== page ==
Indonesian Top Diplomat Speaks about Human Rights in South East Asia

This photo is from when Dr. Hassan Wirajuda was giving a lecture at the Centre for East and South-East Asian studies titled “The Permanent Court of Arbitration Ruling on the South China Sea: Implications for Indonesia and Beyond”?

Dr. Hassan Wirajuda said ASEAN, the Association of Southeast Asian Nations, needs to move faster and better when it comes to human rights promotion at a recent speech at the Raoul Wallenberg Institute in Lund. He said many civil and political rights, such as freedom of association and freedom of assembly, are simply components of democracy. He emphasized that human rights and democracy go hand in hand.

Often labelled the region of the 21st century, he said the Asia-Pacific still lacks stability, citing the South China Sea conflicts as proof.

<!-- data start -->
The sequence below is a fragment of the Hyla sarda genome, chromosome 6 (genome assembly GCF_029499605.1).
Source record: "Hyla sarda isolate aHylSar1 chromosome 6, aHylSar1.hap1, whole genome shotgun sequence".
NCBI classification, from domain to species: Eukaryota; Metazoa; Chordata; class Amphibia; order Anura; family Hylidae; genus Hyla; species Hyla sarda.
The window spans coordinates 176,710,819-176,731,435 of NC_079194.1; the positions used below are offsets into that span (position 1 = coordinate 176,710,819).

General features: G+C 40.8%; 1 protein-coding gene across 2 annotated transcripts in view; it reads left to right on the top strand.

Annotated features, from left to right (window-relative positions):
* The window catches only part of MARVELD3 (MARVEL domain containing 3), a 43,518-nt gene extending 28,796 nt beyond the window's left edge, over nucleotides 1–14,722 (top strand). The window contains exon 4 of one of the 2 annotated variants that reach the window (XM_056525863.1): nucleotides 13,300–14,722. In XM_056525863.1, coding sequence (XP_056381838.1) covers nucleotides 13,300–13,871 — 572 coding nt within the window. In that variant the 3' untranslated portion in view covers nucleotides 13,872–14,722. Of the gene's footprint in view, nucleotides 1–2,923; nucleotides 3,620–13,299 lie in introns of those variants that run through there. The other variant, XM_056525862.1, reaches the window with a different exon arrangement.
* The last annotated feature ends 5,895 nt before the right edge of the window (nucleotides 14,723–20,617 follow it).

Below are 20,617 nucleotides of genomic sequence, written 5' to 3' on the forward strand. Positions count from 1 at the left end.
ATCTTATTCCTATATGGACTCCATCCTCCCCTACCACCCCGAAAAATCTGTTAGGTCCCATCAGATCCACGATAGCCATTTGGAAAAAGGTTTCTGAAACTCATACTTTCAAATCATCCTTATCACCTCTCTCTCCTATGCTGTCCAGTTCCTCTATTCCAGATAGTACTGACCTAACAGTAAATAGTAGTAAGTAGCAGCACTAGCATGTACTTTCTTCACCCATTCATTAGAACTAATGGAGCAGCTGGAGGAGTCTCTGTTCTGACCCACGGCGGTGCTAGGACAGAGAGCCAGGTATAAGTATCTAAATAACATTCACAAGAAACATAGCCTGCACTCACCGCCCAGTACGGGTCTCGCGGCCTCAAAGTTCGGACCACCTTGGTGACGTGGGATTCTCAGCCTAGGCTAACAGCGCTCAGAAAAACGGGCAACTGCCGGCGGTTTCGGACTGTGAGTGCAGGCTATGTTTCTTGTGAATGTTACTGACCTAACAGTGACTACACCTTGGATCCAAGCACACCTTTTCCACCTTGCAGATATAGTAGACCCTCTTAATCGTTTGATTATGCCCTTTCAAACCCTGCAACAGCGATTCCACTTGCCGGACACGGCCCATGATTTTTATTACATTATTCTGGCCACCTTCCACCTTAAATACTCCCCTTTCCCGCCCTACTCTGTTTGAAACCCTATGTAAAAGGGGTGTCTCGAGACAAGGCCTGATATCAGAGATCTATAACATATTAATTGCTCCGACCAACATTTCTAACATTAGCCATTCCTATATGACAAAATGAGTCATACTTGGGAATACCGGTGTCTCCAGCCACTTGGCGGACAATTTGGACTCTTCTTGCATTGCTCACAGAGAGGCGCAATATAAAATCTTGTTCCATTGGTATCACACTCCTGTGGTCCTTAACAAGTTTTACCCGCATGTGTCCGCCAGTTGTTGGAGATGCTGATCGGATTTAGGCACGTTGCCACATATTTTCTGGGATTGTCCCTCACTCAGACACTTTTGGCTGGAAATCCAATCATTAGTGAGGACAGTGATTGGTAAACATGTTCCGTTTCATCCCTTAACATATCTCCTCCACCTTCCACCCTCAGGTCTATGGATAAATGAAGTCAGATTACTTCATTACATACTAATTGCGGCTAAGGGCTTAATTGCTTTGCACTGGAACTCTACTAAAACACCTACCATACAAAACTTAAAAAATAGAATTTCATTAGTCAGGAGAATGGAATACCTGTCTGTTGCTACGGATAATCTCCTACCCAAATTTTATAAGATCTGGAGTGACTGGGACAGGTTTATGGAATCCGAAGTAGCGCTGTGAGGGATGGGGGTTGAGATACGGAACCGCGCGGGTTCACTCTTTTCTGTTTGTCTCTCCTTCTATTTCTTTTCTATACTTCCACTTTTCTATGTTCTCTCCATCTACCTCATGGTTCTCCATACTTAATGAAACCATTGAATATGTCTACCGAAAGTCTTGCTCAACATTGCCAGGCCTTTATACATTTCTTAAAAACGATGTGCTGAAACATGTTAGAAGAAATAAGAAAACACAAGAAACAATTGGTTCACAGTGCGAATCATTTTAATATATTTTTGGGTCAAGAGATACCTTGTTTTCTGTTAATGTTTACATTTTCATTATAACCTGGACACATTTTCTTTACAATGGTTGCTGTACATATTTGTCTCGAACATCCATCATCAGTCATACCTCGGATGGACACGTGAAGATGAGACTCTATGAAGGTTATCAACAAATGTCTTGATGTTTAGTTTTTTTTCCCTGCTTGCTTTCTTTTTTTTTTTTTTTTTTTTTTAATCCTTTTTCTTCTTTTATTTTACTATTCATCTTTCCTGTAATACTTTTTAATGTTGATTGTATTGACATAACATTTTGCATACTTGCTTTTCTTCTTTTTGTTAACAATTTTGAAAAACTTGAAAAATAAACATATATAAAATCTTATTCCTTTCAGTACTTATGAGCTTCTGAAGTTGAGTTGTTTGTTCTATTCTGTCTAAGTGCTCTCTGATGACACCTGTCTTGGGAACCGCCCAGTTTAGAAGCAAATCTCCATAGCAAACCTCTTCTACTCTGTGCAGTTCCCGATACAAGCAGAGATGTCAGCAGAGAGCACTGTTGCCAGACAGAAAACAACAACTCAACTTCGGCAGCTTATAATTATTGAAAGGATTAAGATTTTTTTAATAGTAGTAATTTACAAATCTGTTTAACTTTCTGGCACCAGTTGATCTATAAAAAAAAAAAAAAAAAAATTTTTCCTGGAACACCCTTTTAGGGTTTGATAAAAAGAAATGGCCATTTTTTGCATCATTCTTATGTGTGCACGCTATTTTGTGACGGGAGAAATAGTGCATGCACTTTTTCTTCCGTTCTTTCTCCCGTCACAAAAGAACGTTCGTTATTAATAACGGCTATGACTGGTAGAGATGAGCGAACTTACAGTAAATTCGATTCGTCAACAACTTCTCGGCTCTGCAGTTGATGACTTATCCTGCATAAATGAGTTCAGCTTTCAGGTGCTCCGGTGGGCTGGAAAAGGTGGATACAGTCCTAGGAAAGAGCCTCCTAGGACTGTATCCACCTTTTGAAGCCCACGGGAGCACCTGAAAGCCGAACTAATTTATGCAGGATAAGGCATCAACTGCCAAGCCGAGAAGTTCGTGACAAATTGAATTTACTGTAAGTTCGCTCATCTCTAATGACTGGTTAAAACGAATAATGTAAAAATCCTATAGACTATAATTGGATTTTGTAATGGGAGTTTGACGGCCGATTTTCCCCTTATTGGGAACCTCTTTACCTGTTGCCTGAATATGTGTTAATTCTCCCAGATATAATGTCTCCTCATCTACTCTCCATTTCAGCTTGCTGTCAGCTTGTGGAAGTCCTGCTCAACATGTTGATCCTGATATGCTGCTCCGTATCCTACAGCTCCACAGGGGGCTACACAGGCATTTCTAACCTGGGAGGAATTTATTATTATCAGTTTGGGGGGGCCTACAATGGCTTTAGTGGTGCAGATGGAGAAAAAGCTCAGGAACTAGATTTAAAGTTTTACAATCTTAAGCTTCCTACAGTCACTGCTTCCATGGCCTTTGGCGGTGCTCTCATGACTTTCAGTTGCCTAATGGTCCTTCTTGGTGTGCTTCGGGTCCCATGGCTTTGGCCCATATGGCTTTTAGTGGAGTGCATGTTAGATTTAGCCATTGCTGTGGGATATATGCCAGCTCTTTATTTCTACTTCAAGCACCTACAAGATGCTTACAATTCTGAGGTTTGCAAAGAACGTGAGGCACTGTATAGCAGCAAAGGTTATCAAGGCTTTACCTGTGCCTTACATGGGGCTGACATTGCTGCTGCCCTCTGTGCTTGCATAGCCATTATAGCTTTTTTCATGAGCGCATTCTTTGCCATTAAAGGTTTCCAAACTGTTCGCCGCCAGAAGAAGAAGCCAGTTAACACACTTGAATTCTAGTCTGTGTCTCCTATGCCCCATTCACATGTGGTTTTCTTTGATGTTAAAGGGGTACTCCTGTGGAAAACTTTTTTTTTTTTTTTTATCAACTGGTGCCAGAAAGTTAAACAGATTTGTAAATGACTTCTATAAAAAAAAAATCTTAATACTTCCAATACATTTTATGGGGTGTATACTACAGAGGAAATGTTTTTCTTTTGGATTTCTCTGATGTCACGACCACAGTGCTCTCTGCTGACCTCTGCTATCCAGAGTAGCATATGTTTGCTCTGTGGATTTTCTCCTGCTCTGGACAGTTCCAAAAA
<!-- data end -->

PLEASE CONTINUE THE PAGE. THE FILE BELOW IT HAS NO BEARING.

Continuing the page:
To attempt to make the region more stable and democratic, in 2001, Indonesia suggested a regional cooperation to strengthen good governance and rule of law. He reminded those in attendance that in the ASEAN/Asia-Pacific region, governance ranges from democracies to single party authoritarian regimes.

“Certain government officials feared this cooperation would be the end of their legitimacy,” Dr. Wirajuda said.

Almost two decades after the creation of the ASEAN Intergovernmental Human Rights Commission, it released its first product: a human rights declaration. “You know, the devil is in the details, and independence has been a challenge from the start,” argued Wirajuda. “An Asian human rights policy needs to make a clear reference that there is a mandate to receive complaints, to obtain information and investigate human rights violations, otherwise it will not work in practice.”

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